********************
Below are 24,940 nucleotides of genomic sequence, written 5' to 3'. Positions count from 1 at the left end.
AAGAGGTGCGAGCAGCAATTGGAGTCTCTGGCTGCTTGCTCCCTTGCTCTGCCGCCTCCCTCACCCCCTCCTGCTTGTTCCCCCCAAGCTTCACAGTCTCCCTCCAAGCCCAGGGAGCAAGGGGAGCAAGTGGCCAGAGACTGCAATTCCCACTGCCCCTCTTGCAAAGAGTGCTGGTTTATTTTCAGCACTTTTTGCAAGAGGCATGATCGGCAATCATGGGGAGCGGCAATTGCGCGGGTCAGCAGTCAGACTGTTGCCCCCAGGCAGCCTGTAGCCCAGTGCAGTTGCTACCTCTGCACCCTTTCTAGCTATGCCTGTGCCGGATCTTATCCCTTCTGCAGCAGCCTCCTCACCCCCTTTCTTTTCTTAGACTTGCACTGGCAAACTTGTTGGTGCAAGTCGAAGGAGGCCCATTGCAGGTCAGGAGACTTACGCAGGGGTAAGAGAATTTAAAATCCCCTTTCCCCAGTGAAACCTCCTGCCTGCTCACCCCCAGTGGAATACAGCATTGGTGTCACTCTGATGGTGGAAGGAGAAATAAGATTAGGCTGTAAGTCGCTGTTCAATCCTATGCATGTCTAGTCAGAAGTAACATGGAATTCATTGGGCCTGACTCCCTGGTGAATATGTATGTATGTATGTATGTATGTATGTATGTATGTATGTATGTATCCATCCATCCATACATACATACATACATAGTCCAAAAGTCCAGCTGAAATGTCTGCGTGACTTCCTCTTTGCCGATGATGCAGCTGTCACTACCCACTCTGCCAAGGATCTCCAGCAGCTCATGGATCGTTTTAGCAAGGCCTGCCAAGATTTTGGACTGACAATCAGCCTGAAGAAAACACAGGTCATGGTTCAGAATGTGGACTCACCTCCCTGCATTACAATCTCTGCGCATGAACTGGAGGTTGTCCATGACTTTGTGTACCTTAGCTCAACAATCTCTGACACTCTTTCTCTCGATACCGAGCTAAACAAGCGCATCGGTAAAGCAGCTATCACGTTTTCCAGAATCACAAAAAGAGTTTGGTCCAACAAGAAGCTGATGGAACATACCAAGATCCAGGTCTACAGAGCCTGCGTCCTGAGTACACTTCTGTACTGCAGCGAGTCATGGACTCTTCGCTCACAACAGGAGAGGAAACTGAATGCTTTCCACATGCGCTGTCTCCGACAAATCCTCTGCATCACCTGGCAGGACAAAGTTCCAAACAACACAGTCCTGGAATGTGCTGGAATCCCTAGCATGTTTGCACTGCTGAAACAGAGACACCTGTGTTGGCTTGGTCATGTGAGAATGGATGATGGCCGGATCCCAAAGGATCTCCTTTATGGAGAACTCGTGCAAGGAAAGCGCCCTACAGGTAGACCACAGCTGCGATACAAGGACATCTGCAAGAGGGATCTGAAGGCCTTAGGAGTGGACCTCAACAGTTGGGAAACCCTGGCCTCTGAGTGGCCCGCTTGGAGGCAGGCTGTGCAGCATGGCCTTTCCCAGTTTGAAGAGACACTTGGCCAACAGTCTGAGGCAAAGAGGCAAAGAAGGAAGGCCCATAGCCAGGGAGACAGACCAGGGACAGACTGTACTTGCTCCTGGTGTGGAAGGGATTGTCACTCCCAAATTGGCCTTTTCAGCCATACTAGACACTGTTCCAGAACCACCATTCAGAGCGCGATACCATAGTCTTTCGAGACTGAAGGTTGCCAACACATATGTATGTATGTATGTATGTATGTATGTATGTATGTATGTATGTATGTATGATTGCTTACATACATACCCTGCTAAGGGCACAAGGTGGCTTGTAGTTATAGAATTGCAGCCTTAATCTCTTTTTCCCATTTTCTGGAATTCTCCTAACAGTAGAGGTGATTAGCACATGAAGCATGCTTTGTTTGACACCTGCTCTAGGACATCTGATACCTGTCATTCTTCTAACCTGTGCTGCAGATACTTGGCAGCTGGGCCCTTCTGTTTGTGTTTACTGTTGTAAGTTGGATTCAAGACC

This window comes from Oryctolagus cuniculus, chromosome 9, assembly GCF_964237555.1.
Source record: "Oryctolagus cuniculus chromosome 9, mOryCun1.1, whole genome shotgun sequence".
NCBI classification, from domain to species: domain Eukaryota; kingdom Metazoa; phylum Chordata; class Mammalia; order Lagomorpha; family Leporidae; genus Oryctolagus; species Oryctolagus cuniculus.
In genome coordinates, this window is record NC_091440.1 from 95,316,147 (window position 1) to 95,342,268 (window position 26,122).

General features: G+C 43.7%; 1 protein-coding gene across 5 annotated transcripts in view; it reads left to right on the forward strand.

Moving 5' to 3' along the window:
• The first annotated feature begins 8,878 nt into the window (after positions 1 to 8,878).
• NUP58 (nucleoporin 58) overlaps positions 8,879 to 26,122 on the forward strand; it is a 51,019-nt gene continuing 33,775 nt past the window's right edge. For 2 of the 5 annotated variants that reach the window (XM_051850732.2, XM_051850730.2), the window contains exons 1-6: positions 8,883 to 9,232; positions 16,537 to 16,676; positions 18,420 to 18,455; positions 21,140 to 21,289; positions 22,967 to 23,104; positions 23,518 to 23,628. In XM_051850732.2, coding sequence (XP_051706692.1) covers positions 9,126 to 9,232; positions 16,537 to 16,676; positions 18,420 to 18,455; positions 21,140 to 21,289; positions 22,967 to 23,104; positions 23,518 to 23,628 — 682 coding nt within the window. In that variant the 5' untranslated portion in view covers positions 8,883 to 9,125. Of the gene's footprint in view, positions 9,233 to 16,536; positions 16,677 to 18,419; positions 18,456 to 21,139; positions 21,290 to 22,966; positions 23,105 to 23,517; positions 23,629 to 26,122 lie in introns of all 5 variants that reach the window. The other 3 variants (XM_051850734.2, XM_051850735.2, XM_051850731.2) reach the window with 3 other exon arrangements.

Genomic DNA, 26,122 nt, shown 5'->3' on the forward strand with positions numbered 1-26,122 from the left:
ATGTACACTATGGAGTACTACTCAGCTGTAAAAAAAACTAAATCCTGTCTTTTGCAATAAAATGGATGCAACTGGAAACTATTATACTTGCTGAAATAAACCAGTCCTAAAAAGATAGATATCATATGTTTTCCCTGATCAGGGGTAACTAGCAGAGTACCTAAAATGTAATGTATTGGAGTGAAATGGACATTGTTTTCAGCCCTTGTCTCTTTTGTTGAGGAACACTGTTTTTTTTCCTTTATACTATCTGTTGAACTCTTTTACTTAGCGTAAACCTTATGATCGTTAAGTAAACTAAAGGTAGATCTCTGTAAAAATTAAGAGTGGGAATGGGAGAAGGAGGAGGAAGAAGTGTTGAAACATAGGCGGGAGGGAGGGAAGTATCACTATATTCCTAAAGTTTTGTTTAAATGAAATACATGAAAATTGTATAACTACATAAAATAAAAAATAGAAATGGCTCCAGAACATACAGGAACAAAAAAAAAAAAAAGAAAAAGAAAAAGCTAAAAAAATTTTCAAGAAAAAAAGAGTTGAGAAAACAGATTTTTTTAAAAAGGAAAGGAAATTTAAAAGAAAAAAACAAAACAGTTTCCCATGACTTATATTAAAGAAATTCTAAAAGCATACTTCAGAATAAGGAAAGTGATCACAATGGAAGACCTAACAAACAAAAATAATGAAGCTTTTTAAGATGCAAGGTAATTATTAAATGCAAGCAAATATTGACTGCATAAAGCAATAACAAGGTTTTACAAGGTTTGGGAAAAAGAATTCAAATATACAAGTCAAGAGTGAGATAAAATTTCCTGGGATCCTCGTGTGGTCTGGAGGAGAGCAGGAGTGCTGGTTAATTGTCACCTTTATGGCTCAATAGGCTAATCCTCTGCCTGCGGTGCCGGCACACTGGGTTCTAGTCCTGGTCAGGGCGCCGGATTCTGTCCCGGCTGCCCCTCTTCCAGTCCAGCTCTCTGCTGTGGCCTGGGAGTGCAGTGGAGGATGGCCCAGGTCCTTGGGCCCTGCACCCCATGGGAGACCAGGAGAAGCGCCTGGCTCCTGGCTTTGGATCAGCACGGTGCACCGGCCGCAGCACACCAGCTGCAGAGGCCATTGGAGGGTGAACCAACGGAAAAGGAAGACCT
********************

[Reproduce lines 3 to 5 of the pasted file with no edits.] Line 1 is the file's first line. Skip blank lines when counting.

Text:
This window comes from Oryctolagus cuniculus, chromosome 9, assembly GCF_964237555.1.
Source record: "Oryctolagus cuniculus chromosome 9, mOryCun1.1, whole genome shotgun sequence".
NCBI classification, from domain to species: domain Eukaryota; kingdom Metazoa; phylum Chordata; class Mammalia; order Lagomorpha; family Leporidae; genus Oryctolagus; species Oryctolagus cuniculus.